256. The Meaning of Names - Accordin presented to be of German origin, and to mean one of the many fables of early British history, respectively rich lord," and“ defending many." Brutus, the great grandson of the Trojan wan. Any reader skilled in the German language will derer, Æneas, Jed by divine oracles, landed at be enabled to give us an opinion as to the proTotness, in Devonshire, and finding our island, bability of these derivations; for myself, I am, “not yet Britain, but Albion," tenanted only by unfortunately, ignorant of that noble language." a few giants, he destroyed them, and divided the --B. S. land between his followers. “After this, Brutus, The meaning of the word“ Henry " is “ a rich in a chosen place, builds Troja Nova, changed in lord;" it comes from the German. William," time to Trinovantuin, now London; Eli being “defending many;" also from the German. “Lonthen high priest in Judæa." Many ages after-don"- there appears to be very different opin. wards, a king named Lud came to the British ions about the derivation of the word. Some throne. “Lud was he who enlarged and walled think it is from Lud and Ton, a town (Saxon), about Trinovant; there kept his court, made it 9.d., King Lud's Town, by whom it is said to the prime city, and called it, from his own name, bave been built. Others, from Liong, ships, and Caer-Lud, or Lud's Town, now London. ... Dinas, a city ; q.d., a ship-city. Others, Llawn, He was, saith Huntingdon, buried by the gate, populous, and Dinas, a city (Welsh); q.d., a which, from thence, we call Ludgate. Note. populous city.--JOSEPH. Verstegan denies this, and says it was called so "Henry" is derived from the German, and by the Saxons, from Lud, in our ancient lan- | signifies rich lord. “William " is also of Ger. guage' people' and 'gate,' quasi porta populi..." man derivation, meaning defender of many. The above quotations as to the origin of the “ This name," says Verstegan, the distinguished name "London" are taken from the first book of French antiquary, “was not given anciently to Miltou's “ History of Britain," which contains a children, but was a title of dignity imposed upon most interesting digest of the fables and traditions men from a regard to merit. When a German of ancient “Albion." This work, I believe, is had killed a Roman, the golden helmet of the but little known by the generality of readers, but Roman was placed upon his head, and the soldier is, I think, not unworthy of its immortal author. was honoured with the title of Gildhelm, or golden It extends from the first traditional beginning" helmet, and was hailed as a defender." Wilhelm to the battle of Hastings. I see that in the dic- is the present form of the German William.tionaries the names Henry and William are re. GROSVENOR.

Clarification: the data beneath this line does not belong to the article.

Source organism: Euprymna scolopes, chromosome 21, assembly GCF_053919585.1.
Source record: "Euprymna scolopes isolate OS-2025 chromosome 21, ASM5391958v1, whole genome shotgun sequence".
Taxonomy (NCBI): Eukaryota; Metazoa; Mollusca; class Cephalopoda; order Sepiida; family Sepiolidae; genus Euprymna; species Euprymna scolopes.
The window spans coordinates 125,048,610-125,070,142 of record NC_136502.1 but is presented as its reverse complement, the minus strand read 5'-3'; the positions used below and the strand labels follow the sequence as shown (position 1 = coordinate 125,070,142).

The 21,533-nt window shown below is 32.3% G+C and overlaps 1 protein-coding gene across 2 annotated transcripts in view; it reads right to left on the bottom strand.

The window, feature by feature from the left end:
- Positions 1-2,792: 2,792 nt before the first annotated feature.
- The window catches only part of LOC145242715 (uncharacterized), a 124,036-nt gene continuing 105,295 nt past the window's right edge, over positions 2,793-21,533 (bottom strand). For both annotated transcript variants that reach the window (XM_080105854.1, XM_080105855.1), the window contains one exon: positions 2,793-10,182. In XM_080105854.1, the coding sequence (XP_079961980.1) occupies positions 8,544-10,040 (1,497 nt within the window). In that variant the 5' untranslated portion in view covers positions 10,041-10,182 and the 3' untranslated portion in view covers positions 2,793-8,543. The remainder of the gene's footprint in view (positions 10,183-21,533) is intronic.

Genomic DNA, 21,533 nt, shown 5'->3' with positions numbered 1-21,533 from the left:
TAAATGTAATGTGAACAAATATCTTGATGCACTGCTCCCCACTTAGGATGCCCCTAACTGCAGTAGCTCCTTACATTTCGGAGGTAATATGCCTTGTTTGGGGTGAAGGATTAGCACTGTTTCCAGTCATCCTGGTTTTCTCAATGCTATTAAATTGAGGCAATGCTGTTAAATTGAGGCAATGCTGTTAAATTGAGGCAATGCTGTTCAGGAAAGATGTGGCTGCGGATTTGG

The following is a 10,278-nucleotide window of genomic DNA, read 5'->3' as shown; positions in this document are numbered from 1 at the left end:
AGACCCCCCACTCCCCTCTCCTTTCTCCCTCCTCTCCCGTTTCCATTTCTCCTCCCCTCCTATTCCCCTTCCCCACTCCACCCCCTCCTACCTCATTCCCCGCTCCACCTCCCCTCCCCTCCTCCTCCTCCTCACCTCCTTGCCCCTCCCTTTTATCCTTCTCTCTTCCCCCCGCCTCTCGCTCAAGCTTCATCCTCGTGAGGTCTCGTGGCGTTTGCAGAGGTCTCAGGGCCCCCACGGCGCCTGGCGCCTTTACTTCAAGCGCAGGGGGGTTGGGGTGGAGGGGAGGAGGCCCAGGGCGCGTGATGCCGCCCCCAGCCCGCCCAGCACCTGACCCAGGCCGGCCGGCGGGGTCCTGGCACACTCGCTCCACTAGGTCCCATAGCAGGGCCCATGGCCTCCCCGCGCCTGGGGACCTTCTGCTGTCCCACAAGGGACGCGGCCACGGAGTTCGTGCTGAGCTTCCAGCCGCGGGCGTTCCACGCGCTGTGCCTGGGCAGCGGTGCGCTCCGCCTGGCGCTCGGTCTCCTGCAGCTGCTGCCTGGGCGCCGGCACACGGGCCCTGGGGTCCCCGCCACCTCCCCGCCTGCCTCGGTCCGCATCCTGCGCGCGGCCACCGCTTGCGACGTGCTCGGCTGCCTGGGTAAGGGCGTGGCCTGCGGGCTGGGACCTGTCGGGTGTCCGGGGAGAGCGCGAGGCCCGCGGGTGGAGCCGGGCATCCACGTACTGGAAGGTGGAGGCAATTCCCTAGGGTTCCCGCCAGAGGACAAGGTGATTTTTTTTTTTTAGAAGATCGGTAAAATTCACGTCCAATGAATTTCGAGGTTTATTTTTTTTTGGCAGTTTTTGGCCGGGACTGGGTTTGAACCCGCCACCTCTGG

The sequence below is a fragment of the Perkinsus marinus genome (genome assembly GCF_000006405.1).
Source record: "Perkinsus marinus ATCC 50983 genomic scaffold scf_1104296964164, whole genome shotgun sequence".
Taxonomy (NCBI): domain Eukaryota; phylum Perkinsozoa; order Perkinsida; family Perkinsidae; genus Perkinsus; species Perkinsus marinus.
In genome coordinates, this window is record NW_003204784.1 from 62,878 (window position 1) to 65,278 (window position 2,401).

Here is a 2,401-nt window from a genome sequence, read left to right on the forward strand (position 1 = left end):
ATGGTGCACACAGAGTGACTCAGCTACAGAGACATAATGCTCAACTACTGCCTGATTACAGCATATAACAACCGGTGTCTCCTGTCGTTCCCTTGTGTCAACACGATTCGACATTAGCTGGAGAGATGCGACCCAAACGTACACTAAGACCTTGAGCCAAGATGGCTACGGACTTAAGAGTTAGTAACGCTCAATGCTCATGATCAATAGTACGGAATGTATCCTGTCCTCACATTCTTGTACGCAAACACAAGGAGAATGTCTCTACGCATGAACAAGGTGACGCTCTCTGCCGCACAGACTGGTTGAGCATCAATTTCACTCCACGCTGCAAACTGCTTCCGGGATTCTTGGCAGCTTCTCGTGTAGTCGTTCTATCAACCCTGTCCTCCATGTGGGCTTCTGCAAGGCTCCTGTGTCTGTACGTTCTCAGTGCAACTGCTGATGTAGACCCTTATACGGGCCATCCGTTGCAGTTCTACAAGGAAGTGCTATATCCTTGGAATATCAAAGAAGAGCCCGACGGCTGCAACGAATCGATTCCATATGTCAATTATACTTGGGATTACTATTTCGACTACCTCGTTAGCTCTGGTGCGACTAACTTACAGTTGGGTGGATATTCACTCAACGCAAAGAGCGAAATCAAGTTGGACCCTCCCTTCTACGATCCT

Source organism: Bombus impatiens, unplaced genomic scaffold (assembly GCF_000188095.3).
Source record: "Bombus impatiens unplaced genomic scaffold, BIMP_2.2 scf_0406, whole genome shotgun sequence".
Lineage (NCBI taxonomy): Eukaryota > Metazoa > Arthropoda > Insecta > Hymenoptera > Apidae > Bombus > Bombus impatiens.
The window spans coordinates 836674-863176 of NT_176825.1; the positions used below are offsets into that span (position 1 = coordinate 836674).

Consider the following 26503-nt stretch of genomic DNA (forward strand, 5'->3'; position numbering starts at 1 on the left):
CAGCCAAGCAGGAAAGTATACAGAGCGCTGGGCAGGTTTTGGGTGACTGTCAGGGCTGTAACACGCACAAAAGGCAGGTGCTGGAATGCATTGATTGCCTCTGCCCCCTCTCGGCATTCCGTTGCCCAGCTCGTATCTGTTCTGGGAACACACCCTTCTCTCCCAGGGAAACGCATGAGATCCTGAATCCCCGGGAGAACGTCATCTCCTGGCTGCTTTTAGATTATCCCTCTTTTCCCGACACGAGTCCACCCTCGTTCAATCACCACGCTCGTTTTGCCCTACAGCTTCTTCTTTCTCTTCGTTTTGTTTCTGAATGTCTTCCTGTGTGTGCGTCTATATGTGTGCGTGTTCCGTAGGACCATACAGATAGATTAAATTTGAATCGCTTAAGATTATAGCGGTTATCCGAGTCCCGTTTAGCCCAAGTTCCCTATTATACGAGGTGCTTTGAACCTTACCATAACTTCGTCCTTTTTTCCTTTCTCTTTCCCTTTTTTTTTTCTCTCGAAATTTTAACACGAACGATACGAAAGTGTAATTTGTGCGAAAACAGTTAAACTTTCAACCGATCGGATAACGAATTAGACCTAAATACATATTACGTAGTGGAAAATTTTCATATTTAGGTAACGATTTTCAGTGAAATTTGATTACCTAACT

Student and Writer's Assistant.